Football season is upon us, and fans of the Seattle Seahawks were no doubt celebrating the thrilling 12-10 victory over the Miami Dolphins during their first game of the season on Sunday, September 11, 2016. Seattle fans, who have been referred to as “The 12th Man” since the 1980s, can also celebrate the team’s ability to continue using the term for another five years.
The Seahawks’ deal
The Seahawks have reached a new trademark licensing deal with Texas A&M University, the owner of a federal trademark registration for “12th Man,” and have reportedly agreed to pay $140,000 to use the mark for five years in the Pacific Northwest. The deal includes an $18,000 annual royalty and a $10,000 annual payment to help with A&M’s enforcement and policing efforts surrounding the trademark. The Seahawks will also stop using the 12th Man mark on their Ring of Honor and have agreed not to use the term on social media.
The deal arises out of a 2005 trademark infringement lawsuit that A&M brought against the NFL team for its use of the 12th Man mark. At the time, the parties settled the suit with the Seahawks paying an initial lump sum of $100,000 and annual payments of $5,000, with the contract renewed in 2011 for another five years.
Previous “12th Man” licensing deals
The Seahawks, however, are not the only team to have faced A&M’s objections over the mark. Both the Chicago Bears and Buffalo Bills were reportedly asked to stop using the “12th Man” mark, with the Bills ultimately negotiating a license to use the mark on their stadium for a one-time fee of $5,000. A&M most recently filed a lawsuit against the Indianapolis Colts in 2015 that was settled after the Colts agreed to stop using the mark. The Aggies also report addressing more than 550 cases of infringement since they obtained their trademark registration in 1990.
The story behind the university’s nickname for its fans, however, dates back much earlier to 1922, when the Aggies were facing off against the favored Centre College Praying Colonels and were losing player after player to injuries on the field. Worried about his shrinking bench of players, Coach Dana Bible summoned E. King Gill, a squad player and the first “12th Man,” from the stands to suit up under the bleachers, wearing the uniform of one of the players injured in the first quarter. Gill never played in the game, and the Aggies wound up winning 22-14, but it was the image of Gill, the last man standing on the sidelines, ready to play, that produced the story and legend of the 12th Man at Kyle Field.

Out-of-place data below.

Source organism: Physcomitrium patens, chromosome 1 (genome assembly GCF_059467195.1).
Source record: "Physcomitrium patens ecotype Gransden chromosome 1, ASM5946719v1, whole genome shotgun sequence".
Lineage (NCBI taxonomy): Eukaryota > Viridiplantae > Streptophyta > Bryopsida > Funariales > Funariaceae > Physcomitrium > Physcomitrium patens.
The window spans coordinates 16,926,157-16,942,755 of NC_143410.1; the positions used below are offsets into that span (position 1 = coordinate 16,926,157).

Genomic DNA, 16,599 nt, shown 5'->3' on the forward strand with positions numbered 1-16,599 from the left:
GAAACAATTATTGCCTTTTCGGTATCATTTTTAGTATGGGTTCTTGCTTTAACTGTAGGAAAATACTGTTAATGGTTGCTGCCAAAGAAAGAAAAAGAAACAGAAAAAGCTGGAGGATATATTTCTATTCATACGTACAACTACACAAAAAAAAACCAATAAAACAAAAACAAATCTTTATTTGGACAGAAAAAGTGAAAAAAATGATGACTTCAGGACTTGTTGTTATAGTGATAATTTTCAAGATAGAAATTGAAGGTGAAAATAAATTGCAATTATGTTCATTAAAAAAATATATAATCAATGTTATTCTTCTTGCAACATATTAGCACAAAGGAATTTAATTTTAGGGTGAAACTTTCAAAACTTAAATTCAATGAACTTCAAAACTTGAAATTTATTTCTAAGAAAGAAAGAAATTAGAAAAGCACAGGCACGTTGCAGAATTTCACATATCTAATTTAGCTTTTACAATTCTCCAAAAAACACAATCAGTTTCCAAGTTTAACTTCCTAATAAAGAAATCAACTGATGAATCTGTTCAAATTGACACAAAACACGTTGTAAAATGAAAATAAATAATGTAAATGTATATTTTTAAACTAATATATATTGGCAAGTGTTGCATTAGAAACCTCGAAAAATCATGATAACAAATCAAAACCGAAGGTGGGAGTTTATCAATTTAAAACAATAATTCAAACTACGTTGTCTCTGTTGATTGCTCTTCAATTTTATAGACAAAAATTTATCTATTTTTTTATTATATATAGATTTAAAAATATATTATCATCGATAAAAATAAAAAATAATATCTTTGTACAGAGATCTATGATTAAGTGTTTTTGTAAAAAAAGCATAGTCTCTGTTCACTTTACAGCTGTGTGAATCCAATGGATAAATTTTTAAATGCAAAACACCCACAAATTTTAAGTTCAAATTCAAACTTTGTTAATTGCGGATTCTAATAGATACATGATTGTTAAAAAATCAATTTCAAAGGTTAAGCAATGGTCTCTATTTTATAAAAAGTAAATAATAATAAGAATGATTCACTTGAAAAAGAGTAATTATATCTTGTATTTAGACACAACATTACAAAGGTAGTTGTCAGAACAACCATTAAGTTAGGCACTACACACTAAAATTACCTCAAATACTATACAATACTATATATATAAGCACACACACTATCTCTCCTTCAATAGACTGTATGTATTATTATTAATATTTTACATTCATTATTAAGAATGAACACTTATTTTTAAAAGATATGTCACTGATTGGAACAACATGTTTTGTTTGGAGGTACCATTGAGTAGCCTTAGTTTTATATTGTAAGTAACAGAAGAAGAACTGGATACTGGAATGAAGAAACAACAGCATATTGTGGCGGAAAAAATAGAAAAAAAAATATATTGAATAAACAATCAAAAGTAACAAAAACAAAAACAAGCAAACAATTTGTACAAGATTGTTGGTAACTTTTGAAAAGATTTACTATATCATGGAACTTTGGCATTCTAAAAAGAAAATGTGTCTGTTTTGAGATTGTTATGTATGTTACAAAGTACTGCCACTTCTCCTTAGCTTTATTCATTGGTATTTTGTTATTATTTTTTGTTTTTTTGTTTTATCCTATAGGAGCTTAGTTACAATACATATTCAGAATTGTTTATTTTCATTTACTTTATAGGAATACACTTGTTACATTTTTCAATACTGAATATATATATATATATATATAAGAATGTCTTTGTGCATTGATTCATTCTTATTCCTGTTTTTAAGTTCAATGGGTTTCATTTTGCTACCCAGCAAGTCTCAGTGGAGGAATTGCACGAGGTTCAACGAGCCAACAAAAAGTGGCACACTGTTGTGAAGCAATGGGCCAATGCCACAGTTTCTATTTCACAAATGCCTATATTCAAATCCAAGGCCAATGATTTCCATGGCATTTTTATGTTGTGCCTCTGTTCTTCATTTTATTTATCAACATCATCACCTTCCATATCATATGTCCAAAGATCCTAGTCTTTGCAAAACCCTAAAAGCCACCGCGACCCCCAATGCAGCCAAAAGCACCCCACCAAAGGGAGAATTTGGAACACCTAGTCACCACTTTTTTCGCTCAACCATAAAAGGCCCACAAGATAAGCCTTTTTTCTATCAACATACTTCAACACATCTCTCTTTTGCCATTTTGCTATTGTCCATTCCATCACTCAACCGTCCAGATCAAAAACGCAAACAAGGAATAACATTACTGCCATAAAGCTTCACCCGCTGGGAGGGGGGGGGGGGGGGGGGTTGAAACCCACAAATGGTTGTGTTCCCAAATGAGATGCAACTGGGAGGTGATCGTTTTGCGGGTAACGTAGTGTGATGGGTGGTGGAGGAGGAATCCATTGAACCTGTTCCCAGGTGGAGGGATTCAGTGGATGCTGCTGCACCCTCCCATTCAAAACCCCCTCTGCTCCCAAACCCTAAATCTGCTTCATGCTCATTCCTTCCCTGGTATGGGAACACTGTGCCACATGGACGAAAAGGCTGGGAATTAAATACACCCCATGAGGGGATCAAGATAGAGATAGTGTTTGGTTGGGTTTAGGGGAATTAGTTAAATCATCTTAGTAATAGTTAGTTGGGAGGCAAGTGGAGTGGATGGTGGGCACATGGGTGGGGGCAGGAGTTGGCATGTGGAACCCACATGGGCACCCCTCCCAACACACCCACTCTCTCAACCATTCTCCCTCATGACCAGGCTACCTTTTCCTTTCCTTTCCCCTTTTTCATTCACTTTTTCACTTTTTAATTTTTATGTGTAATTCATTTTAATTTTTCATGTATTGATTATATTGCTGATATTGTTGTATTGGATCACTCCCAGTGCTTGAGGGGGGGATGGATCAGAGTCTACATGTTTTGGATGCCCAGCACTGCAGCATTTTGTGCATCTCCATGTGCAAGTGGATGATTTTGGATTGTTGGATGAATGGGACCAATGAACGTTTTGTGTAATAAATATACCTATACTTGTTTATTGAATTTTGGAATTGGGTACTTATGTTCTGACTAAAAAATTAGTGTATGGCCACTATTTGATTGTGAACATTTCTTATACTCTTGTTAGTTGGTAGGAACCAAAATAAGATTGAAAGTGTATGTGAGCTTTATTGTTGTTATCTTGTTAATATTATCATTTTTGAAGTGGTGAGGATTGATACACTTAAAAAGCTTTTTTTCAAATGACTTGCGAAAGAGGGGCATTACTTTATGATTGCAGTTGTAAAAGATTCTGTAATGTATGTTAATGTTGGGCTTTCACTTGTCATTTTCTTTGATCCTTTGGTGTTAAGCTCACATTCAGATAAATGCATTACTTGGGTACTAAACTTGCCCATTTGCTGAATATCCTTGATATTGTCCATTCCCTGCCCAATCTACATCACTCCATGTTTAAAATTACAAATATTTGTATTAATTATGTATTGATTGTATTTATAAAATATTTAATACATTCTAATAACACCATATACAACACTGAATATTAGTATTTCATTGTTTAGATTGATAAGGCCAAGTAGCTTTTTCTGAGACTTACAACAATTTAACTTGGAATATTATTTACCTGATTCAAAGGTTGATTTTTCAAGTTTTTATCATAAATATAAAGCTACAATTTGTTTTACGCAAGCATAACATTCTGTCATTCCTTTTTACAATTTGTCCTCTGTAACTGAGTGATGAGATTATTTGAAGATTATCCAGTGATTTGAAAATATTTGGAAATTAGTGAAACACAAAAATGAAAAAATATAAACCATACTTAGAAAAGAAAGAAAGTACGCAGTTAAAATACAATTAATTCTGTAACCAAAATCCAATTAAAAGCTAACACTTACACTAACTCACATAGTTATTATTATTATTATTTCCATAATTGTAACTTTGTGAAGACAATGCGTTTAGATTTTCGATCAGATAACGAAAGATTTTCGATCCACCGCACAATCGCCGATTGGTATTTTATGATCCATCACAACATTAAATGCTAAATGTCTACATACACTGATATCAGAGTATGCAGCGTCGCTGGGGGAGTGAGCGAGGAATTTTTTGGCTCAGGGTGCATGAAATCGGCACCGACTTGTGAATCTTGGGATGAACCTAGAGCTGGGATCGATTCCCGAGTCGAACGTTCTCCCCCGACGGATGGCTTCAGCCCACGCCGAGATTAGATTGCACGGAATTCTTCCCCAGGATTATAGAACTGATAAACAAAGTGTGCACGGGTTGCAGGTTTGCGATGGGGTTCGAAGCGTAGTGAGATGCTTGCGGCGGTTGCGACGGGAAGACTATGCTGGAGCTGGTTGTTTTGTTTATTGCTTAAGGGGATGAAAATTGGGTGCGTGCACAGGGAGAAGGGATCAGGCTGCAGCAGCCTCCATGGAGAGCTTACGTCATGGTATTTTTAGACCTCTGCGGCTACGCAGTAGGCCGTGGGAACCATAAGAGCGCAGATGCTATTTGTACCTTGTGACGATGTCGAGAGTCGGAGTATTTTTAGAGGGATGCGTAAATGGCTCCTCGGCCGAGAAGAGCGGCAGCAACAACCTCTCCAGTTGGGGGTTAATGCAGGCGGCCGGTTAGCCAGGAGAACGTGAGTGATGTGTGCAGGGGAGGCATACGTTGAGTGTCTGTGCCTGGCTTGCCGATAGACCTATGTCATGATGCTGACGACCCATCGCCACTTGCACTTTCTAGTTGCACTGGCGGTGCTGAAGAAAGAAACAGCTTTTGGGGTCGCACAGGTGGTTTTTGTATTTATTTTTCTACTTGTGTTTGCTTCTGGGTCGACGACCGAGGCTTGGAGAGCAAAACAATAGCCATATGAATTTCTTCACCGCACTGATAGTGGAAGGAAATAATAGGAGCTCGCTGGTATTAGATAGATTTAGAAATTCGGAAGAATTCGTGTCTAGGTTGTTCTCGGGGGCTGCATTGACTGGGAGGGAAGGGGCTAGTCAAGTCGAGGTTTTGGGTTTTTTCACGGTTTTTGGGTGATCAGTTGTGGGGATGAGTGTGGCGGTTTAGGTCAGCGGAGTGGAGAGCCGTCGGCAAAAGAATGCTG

It is easy to see the appeal of the mark for football teams. In fact, in Canada, where 12 players are allowed on the field, the fans are commonly referred to as “the 13th Man,” and in Australia, they are “the 19th Man,” with 18 players on the field. (In the U.S., both professional and college football teams have 11 players on the field.)
The stricter terms of the Seahawks’ latest deal, however, reflect A&M’s mounting efforts to develop brand recognition and enforce their rights to the mark, at least in the U.S. In 2014 alone, the university changed its athletics program website from aggieathletics.com to 12thman.com, erected a 12-foot-tall statue of Gill at the stadium, registered @12thMan on Twitter and Instagram, and began flying a “12th Man” flag as part of the university’s pre-game activities.
The Seahawks, meanwhile, have transitioned to using “12” and “12s,” obtaining trademark registrations for “12,” “The 12s,” “Spirit of 12,” and “We Are 12,” among others.
The Seahawks’ licensing deal with A&M raises interesting questions about the realistic applications of a geographic limitation on a member of the National Football League, and also whether licensing a trademark to different football teams upholds the policy rationale of protecting trademarks as a source indicator or badge of origin for consumers. But these questions may soon become moot altogether if the Seahawks’ latest deal is any indicator of the Aggies’ growing brand protection efforts and a trend of third-party movement away from the mark.